Three major arguments are used against the full inclusion of women in the Christian community.
1. The place of women is one of subservience, sometimes argued as complementarity, but always involving a subordination of women to the authority of men.
· This is often argued from a (small) number of biblical texts, and usually inconsistently. The obvious problems with this interpretation of Scripture (e.g. the authoritative ministries of women in the New Testament church) are left unresolved.
· Ignores the obvious authority of women in the history of the church. (Think of the Queen and CofE.)
2. God is male, Jesus was a man.
· God is ‘male’ (no, God is beyond sex and gender)
· Jesus was a man (Compare with ‘became fully human’.)
· Priests are in persona Christi, and must therefore be men. (Actually, all the baptised are in persona Christi)
3. Reproductive role and the nurturing nature of women
· Even if true, not sure why this should exclude women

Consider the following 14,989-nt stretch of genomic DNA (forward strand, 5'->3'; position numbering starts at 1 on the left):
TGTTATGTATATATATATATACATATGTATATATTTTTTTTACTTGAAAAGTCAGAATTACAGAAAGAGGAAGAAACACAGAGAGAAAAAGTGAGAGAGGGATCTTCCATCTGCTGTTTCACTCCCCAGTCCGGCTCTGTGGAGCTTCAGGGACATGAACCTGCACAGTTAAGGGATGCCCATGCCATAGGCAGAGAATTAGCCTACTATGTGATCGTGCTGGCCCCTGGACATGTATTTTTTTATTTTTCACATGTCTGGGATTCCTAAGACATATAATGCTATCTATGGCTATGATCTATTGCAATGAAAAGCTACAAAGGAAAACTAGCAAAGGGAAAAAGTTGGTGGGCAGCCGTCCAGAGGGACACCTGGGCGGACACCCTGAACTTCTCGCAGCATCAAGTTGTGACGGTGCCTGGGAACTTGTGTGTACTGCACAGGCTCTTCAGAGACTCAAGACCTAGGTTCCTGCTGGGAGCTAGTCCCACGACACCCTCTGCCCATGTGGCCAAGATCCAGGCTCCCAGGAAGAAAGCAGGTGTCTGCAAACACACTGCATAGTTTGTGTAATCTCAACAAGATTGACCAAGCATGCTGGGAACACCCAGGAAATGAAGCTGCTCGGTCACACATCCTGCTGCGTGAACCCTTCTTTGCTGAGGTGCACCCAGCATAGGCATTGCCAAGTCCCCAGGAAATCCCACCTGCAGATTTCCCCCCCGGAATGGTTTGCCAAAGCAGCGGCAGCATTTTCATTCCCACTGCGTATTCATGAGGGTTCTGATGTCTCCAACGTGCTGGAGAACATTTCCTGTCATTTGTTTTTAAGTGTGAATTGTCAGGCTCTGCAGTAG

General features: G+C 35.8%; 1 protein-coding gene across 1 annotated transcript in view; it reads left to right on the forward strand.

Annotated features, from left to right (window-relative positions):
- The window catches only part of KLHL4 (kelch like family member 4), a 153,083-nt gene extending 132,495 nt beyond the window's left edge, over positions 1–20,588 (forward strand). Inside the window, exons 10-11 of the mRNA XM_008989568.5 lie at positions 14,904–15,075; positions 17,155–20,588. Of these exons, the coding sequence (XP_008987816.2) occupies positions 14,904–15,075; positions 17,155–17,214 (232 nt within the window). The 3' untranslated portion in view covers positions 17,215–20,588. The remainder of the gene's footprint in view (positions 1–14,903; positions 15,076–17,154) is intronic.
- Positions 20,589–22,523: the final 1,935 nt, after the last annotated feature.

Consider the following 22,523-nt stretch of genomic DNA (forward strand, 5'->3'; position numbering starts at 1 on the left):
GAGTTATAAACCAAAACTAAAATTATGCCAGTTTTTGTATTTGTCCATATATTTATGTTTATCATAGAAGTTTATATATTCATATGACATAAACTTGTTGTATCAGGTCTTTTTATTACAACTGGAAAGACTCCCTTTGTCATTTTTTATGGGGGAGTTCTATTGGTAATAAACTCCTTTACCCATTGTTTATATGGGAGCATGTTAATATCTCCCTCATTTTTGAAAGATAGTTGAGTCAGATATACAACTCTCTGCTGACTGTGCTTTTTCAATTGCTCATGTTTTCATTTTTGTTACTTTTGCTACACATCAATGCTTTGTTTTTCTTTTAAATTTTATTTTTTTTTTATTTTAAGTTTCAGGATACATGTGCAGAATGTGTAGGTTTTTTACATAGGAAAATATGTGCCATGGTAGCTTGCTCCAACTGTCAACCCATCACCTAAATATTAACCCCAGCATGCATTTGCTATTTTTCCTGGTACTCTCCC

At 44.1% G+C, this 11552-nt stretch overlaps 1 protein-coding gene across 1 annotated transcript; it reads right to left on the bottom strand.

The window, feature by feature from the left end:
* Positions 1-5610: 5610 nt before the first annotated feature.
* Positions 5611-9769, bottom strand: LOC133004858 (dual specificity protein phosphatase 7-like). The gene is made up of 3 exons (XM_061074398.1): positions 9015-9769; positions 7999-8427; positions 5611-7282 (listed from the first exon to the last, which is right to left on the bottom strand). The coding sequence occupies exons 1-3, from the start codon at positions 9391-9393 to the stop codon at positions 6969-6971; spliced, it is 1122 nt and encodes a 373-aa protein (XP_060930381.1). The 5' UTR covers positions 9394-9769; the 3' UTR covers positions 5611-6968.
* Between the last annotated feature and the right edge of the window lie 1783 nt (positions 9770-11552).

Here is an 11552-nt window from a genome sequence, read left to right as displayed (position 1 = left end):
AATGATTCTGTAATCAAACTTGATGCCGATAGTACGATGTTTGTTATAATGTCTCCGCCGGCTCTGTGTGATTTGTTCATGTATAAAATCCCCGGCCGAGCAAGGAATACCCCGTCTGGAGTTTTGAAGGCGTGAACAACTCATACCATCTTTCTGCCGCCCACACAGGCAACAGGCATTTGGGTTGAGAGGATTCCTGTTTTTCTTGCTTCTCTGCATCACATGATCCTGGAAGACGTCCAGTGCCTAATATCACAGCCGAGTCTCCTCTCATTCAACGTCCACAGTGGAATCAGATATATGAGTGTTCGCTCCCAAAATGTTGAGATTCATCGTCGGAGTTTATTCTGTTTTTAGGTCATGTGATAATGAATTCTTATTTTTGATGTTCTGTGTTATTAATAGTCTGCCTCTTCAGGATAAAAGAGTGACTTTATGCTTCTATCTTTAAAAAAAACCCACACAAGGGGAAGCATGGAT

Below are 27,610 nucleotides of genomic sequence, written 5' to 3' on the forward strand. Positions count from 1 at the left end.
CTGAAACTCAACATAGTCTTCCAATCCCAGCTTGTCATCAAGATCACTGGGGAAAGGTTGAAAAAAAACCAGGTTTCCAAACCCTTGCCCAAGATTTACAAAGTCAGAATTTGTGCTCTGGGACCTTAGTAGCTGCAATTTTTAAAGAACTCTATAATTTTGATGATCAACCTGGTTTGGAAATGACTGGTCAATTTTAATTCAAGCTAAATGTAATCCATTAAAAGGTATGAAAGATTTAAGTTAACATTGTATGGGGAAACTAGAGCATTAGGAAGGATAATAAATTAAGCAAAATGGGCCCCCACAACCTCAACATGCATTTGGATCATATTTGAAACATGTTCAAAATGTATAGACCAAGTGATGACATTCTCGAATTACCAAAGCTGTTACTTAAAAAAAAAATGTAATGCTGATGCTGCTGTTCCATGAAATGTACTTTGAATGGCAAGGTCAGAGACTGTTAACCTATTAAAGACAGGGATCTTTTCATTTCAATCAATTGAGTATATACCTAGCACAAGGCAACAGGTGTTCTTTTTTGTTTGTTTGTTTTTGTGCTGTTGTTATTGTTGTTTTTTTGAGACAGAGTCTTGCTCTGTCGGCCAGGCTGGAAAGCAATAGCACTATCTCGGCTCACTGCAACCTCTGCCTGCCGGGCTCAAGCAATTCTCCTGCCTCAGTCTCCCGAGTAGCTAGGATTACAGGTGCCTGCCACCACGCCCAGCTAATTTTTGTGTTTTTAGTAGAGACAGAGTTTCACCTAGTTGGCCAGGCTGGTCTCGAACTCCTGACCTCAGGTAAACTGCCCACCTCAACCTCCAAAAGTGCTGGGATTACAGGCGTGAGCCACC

· Even if true, could be used to argue for the inclusion of women (a more rounded and complete priesthood) For example, the male and female teams mentioned in Romans 16:3-4, 7.
· Jesus was not the quintessential ‘alpha male’, so I’m not sure why anyone should think nurturing –whether in women or men – is a bad thing. (See also Jn 13:23-25, reclining on the breast of Jesus, conveniently missed in the English translations!)
· Scripture, and Jesus himself, did not restrict the role of women in ministry according to their theoretical reproductive capacity. E.g. Lk 11:27.